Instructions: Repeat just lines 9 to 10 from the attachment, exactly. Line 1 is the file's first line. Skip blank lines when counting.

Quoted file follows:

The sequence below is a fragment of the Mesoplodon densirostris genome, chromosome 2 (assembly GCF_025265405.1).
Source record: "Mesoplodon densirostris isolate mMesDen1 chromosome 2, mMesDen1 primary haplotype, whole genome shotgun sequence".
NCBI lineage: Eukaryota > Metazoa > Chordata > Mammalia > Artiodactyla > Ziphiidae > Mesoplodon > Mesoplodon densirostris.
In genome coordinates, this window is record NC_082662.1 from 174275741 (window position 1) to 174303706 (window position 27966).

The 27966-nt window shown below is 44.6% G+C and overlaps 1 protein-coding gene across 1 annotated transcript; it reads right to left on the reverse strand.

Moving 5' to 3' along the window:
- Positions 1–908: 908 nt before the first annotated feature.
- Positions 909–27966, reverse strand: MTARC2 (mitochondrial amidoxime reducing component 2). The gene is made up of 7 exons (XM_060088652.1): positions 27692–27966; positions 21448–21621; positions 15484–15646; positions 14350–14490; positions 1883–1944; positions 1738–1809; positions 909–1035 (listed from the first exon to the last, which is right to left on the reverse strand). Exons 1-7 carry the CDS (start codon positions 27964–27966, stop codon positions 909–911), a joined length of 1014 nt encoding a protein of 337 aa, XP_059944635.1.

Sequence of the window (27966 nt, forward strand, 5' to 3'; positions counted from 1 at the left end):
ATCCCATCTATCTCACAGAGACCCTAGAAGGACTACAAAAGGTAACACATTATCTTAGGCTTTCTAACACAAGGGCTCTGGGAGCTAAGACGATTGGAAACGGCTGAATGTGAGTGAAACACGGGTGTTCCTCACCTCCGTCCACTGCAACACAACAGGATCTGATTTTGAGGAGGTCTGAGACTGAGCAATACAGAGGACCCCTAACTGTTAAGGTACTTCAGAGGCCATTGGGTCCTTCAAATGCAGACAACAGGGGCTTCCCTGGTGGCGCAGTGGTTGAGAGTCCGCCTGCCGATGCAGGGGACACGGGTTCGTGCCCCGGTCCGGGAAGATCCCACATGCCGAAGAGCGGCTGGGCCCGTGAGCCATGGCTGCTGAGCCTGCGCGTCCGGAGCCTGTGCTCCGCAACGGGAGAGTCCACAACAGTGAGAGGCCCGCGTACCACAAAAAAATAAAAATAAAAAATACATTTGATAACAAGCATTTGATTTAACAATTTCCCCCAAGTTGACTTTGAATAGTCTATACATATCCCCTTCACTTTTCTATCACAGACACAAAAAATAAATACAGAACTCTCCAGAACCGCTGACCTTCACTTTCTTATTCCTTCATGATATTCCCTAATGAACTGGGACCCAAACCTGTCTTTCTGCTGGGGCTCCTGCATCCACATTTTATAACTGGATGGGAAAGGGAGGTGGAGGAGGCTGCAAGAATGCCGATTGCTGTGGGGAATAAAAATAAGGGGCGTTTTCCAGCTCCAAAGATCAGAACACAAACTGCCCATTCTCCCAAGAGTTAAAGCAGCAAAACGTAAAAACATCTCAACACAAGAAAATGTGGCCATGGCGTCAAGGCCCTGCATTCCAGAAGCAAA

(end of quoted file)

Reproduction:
Sequence of the window (27966 nt, forward strand, 5' to 3'; positions counted from 1 at the left end):
ATCCCATCTATCTCACAGAGACCCTAGAAGGACTACAAAAGGTAACACATTATCTTAGGCTTTCTAACACAAGGGCTCTGGGAGCTAAGACGATTGGAAACGGCTGAATGTGAGTGAAACACGGGTGTTCCTCACCTCCGTCCACTGCAACACAACAGGATCTGATTTTGAGGAGGTCTGAGACTGAGCAATACAGAGGACCCCTAACTGTTAAGGTACTTCAGAGGCCATTGGGTCCTTCAAATGCAGACAACAGGGGCTTCCCTGGTGGCGCAGTGGTTGAGAGTCCGCCTGCCGATGCAGGGGACACGGGTTCGTGCCCCGGTCCGGGAAGATCCCACATGCCGAAGAGCGGCTGGGCCCGTGAGCCATGGCTGCTGAGCCTGCGCGTCCGGAGCCTGTGCTCCGCAACGGGAGAGTCCACAACAGTGAGAGGCCCGCGTACCACAAAAAAATAAAAATAAAAAATACATTTGATAACAAGCATTTGATTTAACAATTTCCCCCAAGTTGACTTTGAATAGTCTATACATATCCCCTTCACTTTTCTATCACAGACACAAAAAATAAATACAGAACTCTCCAGAACCGCTGACCTTCACTTTCTTATTCCTTCATGATATTCCCTAATGAACTGGGACCCAAACCTGTCTTTCTGCTGGGGCTCCTGCATCCACATTTTATAACTGGATGGGAAAGGGAGGTGGAGGAGGCTGCAAGAATGCCGATTGCTGTGGGGAATAAAAATAAGGGGCGTTTTCCAGCTCCAAAGATCAGAACACAAACTGCCCATTCTCCCAAGAGTTAAAGCAGCAAAACGTAAAAACATCTCAACACAAGAAAATGTGGCCATGGCGTCAAGGCCCTGCATTCCAGAAGCAAA